Her songs have always been honest about her life. The thirty-two-year-old’s lyrics express her feelings on topics underrepresented in society. In addition to writing about intimate moments in her life. Writing incredibly personal songs has always come naturally to Lucy, and once they are released, she feels they belong to the audience.
“I don't ever really feel like they're mine anyway. I feel like I write songs because I feel passionate about something, I write that song. And it kind of cements the way I feel about whatever subject I'm singing about.” She explains, “Then it goes out there. But the amazing thing about music and any art is that it is subjective. People come up to me and say, I love this song. And it's about this. It's amazing how they hear it and how it can be from what I wrote the song about. The song will take its shape in other people's ears. And that's what I love about music.”
She wrote a song about Prozac" an antidepressant she used to be on, detailing her struggles of being on the drug, alongside one called "Uninspired" about how she couldn’t write songs while taking Prozac. “I wasn’t able to write songs, like at all. And that in itself made me so miserable,” she recalls. “Now I look at it from this perspective, that made a huge difference. Not being able to make something and get my thoughts onto paper, it was damaging on record.”.
The shame that people throw on discussions about medications upsets Lucy.
“I think there's a huge shame in talking about medications, people have a negative experience on antidepressants, and then they tell everybody else they will have a negative experience. And to me, that's wrong. Everybody needs to learn for themselves. People don’t always learn by being told things. We so often learn by experiencing things.” She says.
Spraggan reveals that she has just been diagnosed with ADHD. “I have a whole life of being neurodiverse, since forever. and almost my whole family have too,”. She expresses that the diagnosis has been a huge positive and changed her point of view: “It's amazing how, once you find that kind of thing that you need, the difference it makes when you start to treat it, or you start to look at things in a different light. It's bonkers how people get through their life, when you've lived your whole life without that diagnosis. I know some people see it as a big label and a problem,” She continues, “but I've always found that for me, once I've been diagnosed, although labels have been put on me, I don't feel in a box because I feel I can treat the problem that I've been unable to for so long.”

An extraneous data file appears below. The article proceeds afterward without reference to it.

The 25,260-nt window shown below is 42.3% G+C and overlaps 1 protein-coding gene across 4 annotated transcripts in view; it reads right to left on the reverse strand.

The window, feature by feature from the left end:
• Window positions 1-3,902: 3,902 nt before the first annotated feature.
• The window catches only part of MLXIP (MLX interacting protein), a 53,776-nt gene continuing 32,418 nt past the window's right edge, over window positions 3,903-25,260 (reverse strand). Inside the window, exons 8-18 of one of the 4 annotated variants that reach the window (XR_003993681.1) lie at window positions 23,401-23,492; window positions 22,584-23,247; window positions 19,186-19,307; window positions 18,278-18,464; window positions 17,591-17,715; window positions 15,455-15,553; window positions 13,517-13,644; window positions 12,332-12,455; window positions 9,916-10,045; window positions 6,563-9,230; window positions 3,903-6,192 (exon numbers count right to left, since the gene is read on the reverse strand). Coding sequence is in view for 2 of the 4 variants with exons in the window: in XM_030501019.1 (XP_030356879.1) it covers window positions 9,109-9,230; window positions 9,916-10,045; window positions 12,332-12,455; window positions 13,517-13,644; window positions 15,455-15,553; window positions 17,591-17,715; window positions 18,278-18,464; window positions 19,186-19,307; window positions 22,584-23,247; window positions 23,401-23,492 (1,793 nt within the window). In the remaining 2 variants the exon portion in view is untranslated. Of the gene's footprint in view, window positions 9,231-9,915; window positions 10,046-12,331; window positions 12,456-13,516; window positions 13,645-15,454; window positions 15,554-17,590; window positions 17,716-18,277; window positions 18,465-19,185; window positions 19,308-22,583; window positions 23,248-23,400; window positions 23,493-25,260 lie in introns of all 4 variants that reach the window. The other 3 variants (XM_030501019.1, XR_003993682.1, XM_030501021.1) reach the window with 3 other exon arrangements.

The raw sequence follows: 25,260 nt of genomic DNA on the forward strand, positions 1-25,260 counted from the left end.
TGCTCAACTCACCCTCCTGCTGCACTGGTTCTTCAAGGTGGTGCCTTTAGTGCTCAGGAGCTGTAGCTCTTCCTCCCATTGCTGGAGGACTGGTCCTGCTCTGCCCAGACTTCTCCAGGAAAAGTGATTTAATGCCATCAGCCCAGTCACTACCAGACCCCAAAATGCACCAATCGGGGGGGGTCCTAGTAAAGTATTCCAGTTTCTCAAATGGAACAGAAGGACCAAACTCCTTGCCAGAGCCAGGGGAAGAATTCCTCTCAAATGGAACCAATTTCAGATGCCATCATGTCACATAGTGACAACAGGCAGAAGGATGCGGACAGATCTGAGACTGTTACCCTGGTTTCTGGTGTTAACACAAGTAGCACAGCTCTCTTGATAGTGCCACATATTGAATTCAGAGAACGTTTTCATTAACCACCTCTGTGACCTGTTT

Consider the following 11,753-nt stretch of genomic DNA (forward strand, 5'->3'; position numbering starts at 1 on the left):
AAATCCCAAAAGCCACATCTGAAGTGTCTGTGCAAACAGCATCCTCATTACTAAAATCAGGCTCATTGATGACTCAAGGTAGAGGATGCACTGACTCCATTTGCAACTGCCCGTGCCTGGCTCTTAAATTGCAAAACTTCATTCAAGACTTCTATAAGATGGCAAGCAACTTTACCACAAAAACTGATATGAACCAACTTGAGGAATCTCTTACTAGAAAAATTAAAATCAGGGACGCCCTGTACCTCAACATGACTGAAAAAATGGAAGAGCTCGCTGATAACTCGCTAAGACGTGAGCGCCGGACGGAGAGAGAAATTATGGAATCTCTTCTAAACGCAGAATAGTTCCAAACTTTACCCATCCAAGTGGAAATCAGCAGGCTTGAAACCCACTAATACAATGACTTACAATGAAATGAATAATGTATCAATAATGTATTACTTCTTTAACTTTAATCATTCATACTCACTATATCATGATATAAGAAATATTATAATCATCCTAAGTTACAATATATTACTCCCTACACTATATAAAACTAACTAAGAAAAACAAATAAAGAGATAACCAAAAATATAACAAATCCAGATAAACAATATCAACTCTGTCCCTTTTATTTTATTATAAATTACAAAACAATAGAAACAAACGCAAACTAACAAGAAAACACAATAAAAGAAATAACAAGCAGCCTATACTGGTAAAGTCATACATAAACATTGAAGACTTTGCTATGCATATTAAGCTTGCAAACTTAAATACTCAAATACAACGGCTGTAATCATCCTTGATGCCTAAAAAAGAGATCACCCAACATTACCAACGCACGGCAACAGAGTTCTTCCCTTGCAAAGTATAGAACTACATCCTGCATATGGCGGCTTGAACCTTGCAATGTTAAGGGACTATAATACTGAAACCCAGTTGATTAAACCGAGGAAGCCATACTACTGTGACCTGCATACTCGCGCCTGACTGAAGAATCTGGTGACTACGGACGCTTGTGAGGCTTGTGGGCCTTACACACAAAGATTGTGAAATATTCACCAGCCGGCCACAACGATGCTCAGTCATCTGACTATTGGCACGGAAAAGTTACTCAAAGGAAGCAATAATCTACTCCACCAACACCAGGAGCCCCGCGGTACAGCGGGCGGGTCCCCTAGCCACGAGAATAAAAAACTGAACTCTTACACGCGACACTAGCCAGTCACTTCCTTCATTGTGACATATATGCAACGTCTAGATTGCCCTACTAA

Her past still has a significant impact on her today. Seen in a song off her new album called "Caroline" dedicated to her late friend, Caroline Flack. The two met while they were both working on The X Factor, Spraggan as a contestant and Flack as the host of the companion show, ‘The Xtra Factor.’ In 2020, Caroline Flack tragically took her own life. The singer was troubled by the loss of Caroline, “When I heard that she had died, it moved me, in a way that sort of, no one else’s death has ever had. And it's because there were such failings” she pauses “There [were] so many failings for her death to have happened. And I, was so moved by it that I wanted to write about it.”
Lucy’s devastatingly beautiful lyrics “They undermined your kindness and truth” and “Free your mind and dry your eyes” illustrate the scrutiny of those in the spotlight.
“I might sometimes worry about what people will say or think. But ultimately, I wrote how I felt,” she says. On keeping her honesty in her songs, she says that she’s written about loss, about love about, pretty much everything.”
“There’s a song for everything. And if I ever stopped being honest, the music's authenticity would stop. Talking about everything that makes you sad is emotionally exhausting, but I want to offer my perspective.
I also want to honour Caroline's name, like she was a fabulous person, by all means. I just felt passionate about it.”.